Mark Devlin and Colleagues Awarded NSF Grant to Upgrade Prominent Observatory

Wednesday, May 31, 2023

A view of the Simons Observatory (back left) under construction. The Penn/Princeton Atacama Cosmology Telescope is in the back right. Penn first developed the site, which sits at 17,000 feet in the Atacama Desert of Northern Chile, in 1998.

Mark Devlin

Mark Devlin, Reese W. Flower Professor of Astronomy and Astrophysics, and colleagues have been awarded a Mid-Scale Research Infrastructure-2 grant from the National Science Foundation. Devlin will act as the principal investigator, with co-investigators at Princeton University and the University of Chicago, and collaborators at other institutions in the United States and abroad. Mathew Madhavacheril, Assistant Professor of Physics and Astronomy, and James Aguirre, Associate Professor of Physics and Astronomy, will also be instrumental in the project.

The $52.66 million grant will fund a major infrastructure upgrade to the Simons Observatory (SO). Located in the high Atacama Desert in Northern Chile at an altitude of about 17,000 feet, SO provides scientists an unprecedented glimpse into the nature of fundamental physical processes that have governed the origin and evolution of the universe since the dawn of time itself.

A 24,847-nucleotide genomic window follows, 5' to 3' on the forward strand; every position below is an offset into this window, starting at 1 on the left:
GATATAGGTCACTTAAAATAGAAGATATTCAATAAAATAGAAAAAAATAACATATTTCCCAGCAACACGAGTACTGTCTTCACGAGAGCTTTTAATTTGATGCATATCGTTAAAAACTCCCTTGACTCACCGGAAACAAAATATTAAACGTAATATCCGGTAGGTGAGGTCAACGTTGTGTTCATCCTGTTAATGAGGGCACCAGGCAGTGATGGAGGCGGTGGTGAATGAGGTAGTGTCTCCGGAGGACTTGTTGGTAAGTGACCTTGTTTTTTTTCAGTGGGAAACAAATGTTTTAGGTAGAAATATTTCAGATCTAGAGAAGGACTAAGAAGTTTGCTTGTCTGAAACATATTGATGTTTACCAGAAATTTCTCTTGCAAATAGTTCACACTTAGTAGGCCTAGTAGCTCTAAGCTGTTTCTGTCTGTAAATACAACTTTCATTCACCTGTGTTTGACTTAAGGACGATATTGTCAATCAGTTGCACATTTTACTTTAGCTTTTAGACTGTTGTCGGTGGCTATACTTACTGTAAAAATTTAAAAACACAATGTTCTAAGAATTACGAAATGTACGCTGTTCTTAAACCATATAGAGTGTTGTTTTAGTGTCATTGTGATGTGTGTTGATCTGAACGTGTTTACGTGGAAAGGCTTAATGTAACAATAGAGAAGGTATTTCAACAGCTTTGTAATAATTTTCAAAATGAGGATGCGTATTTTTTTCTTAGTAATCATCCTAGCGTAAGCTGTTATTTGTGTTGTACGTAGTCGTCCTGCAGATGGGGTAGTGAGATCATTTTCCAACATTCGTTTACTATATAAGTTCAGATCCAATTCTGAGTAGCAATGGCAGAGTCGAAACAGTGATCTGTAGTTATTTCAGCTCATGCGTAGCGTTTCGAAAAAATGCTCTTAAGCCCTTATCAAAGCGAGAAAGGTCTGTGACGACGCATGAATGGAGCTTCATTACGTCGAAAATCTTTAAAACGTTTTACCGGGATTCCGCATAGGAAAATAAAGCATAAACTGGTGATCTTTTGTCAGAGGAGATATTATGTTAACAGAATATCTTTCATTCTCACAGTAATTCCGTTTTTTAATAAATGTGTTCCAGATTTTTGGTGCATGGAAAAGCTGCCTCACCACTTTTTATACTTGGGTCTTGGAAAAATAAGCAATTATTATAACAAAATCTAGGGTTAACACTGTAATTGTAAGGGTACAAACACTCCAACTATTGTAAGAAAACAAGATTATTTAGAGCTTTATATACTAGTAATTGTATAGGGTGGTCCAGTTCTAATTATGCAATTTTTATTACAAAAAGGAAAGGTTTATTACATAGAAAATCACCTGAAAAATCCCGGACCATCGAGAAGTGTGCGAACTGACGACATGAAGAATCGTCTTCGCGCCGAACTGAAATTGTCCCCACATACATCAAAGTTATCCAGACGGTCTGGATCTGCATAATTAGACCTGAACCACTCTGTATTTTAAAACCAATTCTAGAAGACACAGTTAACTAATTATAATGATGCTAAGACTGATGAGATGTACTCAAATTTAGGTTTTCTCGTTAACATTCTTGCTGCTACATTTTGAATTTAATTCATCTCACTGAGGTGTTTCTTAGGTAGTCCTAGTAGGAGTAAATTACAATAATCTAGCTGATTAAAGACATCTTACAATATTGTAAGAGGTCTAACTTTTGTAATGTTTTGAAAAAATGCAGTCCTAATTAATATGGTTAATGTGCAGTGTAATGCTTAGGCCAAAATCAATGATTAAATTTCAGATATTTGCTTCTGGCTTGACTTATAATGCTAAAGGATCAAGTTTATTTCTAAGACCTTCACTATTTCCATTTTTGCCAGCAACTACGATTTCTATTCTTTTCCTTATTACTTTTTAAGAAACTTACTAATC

A five-year project phase will result in the completion of the upgraded Advanced Simons Observatory (ASO). These updates will double the mapping speed of the Large Aperture Telescope (LAT) receiver and offer myriad improvements to instrumentation, efficiency, and sustainability as it relates to the observatory, and community-focused data sharing. The project phase will be followed by five years of observations (through 2033), which will produce a legacy large-scale millimeter-wave survey of the sky.

On the sustainability front, ASO will establish a new paradigm for green observatories at remote sites, replacing 70 percent of the power at the site with solar energy, which will save up to 2 million kilograms of CO2 emission per year and allow for more observation, with more sensitive results.

The grant also advances both University and School commitments to data science. The public nature of survey data, and the collaborative atmosphere encouraged by such sharing, means that ASO findings will go on to fuel student projects and papers, creating future leaders in the field. For more work from Devlin, see p. 9.